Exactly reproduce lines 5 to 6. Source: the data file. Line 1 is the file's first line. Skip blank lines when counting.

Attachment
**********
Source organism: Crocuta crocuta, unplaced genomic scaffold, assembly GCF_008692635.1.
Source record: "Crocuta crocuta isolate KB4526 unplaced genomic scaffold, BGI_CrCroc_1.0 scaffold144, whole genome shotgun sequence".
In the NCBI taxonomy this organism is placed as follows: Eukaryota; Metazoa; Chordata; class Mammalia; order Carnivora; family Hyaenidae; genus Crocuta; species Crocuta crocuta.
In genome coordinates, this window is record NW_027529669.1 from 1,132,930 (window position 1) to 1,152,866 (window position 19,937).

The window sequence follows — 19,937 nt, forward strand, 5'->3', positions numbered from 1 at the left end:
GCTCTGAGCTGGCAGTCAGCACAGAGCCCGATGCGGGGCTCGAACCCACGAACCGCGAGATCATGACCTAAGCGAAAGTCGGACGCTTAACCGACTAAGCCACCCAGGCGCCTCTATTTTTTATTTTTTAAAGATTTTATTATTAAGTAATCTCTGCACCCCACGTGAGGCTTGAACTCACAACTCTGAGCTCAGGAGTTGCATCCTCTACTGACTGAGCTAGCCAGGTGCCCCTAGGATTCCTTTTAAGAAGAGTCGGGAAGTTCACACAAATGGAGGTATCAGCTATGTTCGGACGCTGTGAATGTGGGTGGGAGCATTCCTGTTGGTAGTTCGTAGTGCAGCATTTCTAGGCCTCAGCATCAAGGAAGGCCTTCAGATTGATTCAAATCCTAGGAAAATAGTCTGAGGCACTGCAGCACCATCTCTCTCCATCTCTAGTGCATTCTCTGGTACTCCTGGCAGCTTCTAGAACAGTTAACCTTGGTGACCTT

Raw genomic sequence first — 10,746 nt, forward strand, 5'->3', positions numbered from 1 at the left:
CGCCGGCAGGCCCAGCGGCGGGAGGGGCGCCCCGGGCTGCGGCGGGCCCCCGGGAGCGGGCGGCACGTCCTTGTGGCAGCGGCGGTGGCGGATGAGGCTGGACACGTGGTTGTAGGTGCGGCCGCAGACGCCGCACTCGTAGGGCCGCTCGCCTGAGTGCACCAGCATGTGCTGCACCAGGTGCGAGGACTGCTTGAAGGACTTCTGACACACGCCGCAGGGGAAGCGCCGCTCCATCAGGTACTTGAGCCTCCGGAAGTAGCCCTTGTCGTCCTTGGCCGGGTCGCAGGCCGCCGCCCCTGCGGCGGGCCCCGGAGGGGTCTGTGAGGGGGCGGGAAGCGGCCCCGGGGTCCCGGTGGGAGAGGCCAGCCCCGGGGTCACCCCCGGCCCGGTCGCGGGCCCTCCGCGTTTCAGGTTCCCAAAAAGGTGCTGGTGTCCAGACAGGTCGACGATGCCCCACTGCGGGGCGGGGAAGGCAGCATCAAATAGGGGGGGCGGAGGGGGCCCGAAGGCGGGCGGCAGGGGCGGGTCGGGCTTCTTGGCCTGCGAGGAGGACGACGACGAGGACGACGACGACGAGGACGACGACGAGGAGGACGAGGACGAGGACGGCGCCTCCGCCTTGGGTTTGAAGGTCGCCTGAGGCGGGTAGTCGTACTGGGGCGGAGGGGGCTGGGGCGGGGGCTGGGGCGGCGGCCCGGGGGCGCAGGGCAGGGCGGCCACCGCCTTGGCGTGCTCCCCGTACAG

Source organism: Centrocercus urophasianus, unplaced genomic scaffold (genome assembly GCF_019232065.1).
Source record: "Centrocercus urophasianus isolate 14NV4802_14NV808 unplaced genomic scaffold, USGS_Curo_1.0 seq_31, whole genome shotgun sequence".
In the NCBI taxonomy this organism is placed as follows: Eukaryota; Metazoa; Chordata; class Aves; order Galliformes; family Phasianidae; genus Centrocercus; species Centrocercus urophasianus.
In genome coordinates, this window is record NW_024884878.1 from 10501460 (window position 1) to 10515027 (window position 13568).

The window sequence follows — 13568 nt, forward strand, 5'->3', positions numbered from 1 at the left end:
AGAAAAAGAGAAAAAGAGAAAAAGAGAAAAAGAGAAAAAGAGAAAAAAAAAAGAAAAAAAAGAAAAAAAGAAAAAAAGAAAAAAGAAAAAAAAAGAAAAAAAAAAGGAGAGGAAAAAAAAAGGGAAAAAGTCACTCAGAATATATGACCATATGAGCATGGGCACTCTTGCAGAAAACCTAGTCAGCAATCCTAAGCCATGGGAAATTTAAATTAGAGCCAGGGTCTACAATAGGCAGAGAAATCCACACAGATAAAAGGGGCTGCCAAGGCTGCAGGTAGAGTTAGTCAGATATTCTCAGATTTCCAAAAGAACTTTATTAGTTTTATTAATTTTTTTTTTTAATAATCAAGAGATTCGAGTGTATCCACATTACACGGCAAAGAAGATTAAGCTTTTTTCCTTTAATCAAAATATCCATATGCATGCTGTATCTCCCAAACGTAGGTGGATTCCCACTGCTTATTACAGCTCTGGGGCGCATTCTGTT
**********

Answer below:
The window sequence follows — 19,937 nt, forward strand, 5'->3', positions numbered from 1 at the left end:
GCTCTGAGCTGGCAGTCAGCACAGAGCCCGATGCGGGGCTCGAACCCACGAACCGCGAGATCATGACCTAAGCGAAAGTCGGACGCTTAACCGACTAAGCCACCCAGGCGCCTCTATTTTTTATTTTTTAAAGATTTTATTATTAAGTAATCTCTGCACCCCACGTGAGGCTTGAACTCACAACTCTGAGCTCAGGAGTTGCATCCTCTACTGACTGAGCTAGCCAGGTGCCCCTAGGATTCCTTTTAAGAAGAGTCGGGAAGTTCACACAAATGGAGGTATCAGCTATGTTCGGACGCTGTGAATGTGGGTGGGAGCATTCCTGTTGGTAGTTCGTAGTGCAGCATTTCTAGGCCTCAGCATCAAGGAAGGCCTTCAGATTGATTCAAATCCTAGGAAAATAGTCTGAGGCACTGCAGCACCATCTCTCTCCATCTCTAGTGCATTCTCTGGTACTCCTGGCAGCTTCTAGAACAGTTAACCTTGGTGACCTT